Hindery goes CEO bashing
Leo Hindery Jr. has been a CEO several times over, most notably for AT&T Broadband and the Yes Network, the television station owned by baseball’s New York Yankees.
Leo Hindery Jr. has been a CEO several times over, most notably for AT&T Broadband and the Yes Network, the television station owned by baseball’s New York Yankees. In a book coming out next month, though, Hindery blasts his fellow chief executives for abandoning their responsibilities to shareholders -- and to all Americans.
“It’s obvious and clear that the community of business leaders has not sufficiently reformed itself in the light of the problems that have been identified, the situations and misbehaviors we’ve seen these past few years,” says the 57-year-old media industry veteran. In the book, It Takes a CEO: It’s Time to Lead with Integrity, which is being released by Free Press on November 1, Hindery takes to task not only CEOs who have of late been convicted of corporate crimes, such as exTyco International chief Dennis Kozlowski and former WorldCom supremo Bernie Ebbers, but also what he describes as a sort of silent majority in corporate executive suites that has failed to publicly condemn improper conduct and embrace new ways of thinking and behaving.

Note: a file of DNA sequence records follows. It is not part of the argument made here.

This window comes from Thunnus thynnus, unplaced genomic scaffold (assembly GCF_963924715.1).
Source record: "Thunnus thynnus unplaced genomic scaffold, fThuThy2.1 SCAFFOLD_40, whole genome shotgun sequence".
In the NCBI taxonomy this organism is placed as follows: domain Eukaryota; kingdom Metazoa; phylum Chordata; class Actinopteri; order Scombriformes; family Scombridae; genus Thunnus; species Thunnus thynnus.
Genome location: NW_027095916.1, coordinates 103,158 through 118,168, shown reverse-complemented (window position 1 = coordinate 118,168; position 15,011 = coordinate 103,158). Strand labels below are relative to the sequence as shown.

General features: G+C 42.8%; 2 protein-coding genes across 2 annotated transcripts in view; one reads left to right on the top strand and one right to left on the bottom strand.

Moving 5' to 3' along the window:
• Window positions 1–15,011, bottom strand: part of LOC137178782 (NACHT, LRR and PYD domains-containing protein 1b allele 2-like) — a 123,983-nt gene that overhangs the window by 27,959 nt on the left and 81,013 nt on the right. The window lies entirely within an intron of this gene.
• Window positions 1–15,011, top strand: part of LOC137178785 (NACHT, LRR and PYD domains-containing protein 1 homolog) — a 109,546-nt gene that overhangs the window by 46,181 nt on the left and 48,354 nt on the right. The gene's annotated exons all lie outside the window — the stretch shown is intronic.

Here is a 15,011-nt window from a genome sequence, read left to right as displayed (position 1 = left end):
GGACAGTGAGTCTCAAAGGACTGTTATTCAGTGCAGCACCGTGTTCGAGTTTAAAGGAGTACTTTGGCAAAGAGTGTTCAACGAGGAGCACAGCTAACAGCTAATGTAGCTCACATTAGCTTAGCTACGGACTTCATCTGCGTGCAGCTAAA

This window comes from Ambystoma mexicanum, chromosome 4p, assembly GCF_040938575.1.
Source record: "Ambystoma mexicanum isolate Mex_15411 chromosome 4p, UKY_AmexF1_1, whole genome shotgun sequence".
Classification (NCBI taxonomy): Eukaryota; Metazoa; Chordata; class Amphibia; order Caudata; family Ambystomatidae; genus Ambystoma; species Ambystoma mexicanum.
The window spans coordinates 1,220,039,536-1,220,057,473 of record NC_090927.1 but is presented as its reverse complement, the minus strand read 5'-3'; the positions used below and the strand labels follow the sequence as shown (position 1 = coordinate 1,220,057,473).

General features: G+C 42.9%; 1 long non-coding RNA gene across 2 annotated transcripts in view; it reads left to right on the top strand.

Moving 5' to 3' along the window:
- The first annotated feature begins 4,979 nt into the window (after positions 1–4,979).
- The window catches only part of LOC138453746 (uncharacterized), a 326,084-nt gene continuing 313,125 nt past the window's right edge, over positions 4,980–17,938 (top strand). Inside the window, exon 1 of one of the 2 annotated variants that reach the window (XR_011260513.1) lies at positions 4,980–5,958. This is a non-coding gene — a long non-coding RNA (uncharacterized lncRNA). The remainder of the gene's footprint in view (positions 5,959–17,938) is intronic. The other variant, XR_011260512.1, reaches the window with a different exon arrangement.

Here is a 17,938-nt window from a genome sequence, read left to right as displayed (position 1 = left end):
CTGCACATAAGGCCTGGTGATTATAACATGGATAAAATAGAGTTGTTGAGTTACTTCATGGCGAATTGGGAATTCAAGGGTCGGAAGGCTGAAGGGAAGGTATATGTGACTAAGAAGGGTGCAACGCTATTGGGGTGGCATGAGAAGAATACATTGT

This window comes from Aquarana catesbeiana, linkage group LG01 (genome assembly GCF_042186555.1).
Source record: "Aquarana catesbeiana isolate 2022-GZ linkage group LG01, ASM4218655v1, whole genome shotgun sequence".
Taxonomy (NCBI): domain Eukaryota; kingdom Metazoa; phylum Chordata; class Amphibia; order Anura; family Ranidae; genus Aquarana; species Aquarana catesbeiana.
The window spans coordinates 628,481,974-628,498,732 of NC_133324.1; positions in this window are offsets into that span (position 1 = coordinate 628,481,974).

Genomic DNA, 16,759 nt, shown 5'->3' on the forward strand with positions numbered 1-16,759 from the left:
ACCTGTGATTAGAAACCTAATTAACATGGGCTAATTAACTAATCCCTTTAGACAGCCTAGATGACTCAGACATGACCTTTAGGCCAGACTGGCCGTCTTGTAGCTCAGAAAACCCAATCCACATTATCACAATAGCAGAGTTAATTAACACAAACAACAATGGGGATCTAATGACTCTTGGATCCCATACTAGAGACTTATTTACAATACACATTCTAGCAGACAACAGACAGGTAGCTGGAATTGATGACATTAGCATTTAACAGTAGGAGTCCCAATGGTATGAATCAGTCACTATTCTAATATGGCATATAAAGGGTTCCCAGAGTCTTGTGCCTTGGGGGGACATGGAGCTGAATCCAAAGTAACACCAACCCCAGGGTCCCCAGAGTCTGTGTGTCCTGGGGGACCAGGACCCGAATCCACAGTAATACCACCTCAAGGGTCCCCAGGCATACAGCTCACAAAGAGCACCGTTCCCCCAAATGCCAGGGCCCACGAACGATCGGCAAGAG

A longtime backer of Democratic politicians, Hindery embraces several liberal causes even as he hectors CEOs. He takes swipes at the offshoring of jobs to India, consolidation among big media companies and the growing disparity between society’s haves and have-nots. He notes that all fall under a common theme: Corporations should be responsible not just to shareholders but to a much wider group of constituencies, including employees, customers and the general public.
Indeed, during a brief phone interview last month, Hindery sounded more like a potential candidate for public office than the private equity investor he has been since leaving Yes last year. But he’s quick to dismiss that idea: “I’m not trying to start a movement here, and I’m not running for anything. It’s corny and self-serving, but it was an important book for me to write, because I feel that a lot of these issues are getting short shrift.”